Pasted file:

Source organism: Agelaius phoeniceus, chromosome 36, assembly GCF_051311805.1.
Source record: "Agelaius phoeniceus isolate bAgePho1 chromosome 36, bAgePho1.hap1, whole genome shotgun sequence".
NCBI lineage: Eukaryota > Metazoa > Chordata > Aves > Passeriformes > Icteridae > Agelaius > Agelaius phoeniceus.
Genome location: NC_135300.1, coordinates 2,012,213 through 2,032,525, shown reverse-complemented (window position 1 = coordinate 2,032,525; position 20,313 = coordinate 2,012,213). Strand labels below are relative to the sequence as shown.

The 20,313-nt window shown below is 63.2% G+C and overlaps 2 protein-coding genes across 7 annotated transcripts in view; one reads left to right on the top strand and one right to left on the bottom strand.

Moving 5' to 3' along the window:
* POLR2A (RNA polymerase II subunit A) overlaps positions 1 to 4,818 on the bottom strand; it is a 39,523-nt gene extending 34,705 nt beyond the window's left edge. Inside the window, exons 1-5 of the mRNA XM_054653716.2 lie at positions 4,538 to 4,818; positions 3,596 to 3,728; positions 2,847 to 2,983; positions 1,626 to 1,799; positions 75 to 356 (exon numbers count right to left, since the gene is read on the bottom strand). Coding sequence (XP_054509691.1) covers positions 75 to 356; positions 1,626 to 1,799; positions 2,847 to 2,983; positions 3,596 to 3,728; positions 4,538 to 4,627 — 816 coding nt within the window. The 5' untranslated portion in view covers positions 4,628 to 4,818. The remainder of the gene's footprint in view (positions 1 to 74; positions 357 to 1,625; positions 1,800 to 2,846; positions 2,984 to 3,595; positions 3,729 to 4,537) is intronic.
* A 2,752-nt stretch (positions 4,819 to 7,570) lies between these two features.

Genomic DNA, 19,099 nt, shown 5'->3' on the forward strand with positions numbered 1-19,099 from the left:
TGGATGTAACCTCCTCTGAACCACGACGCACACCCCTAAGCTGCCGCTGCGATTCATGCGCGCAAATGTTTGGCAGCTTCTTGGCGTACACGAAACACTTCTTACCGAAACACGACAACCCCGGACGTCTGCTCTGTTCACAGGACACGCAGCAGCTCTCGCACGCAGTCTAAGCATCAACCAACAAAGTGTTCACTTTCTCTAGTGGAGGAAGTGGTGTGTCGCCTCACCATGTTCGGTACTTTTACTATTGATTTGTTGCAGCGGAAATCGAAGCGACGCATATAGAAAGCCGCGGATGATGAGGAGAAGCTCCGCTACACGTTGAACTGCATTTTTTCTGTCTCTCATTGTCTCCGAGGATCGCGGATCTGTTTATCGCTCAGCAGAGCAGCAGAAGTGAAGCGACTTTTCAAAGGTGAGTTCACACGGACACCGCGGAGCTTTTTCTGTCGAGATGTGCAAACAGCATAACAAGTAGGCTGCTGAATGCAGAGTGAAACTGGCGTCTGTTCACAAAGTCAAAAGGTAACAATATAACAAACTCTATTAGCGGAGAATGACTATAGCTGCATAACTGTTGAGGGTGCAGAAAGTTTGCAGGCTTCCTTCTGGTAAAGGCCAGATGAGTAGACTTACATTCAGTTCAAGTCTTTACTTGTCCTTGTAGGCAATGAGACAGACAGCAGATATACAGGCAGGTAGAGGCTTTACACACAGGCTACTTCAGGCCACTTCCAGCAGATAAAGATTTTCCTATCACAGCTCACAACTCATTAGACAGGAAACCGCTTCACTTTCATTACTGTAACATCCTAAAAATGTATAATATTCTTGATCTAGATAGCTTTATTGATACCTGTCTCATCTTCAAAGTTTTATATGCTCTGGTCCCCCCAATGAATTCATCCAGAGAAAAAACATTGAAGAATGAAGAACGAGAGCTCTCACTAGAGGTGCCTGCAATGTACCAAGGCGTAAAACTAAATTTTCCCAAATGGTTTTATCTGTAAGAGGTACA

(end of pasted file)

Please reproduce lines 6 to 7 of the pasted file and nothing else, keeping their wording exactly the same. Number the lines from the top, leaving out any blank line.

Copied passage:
Moving 5' to 3' along the window:
* POLR2A (RNA polymerase II subunit A) overlaps positions 1 to 4,818 on the bottom strand; it is a 39,523-nt gene extending 34,705 nt beyond the window's left edge. Inside the window, exons 1-5 of the mRNA XM_054653716.2 lie at positions 4,538 to 4,818; positions 3,596 to 3,728; positions 2,847 to 2,983; positions 1,626 to 1,799; positions 75 to 356 (exon numbers count right to left, since the gene is read on the bottom strand). Coding sequence (XP_054509691.1) covers positions 75 to 356; positions 1,626 to 1,799; positions 2,847 to 2,983; positions 3,596 to 3,728; positions 4,538 to 4,627 — 816 coding nt within the window. The 5' untranslated portion in view covers positions 4,628 to 4,818. The remainder of the gene's footprint in view (positions 1 to 74; positions 357 to 1,625; positions 1,800 to 2,846; positions 2,984 to 3,595; positions 3,729 to 4,537) is intronic.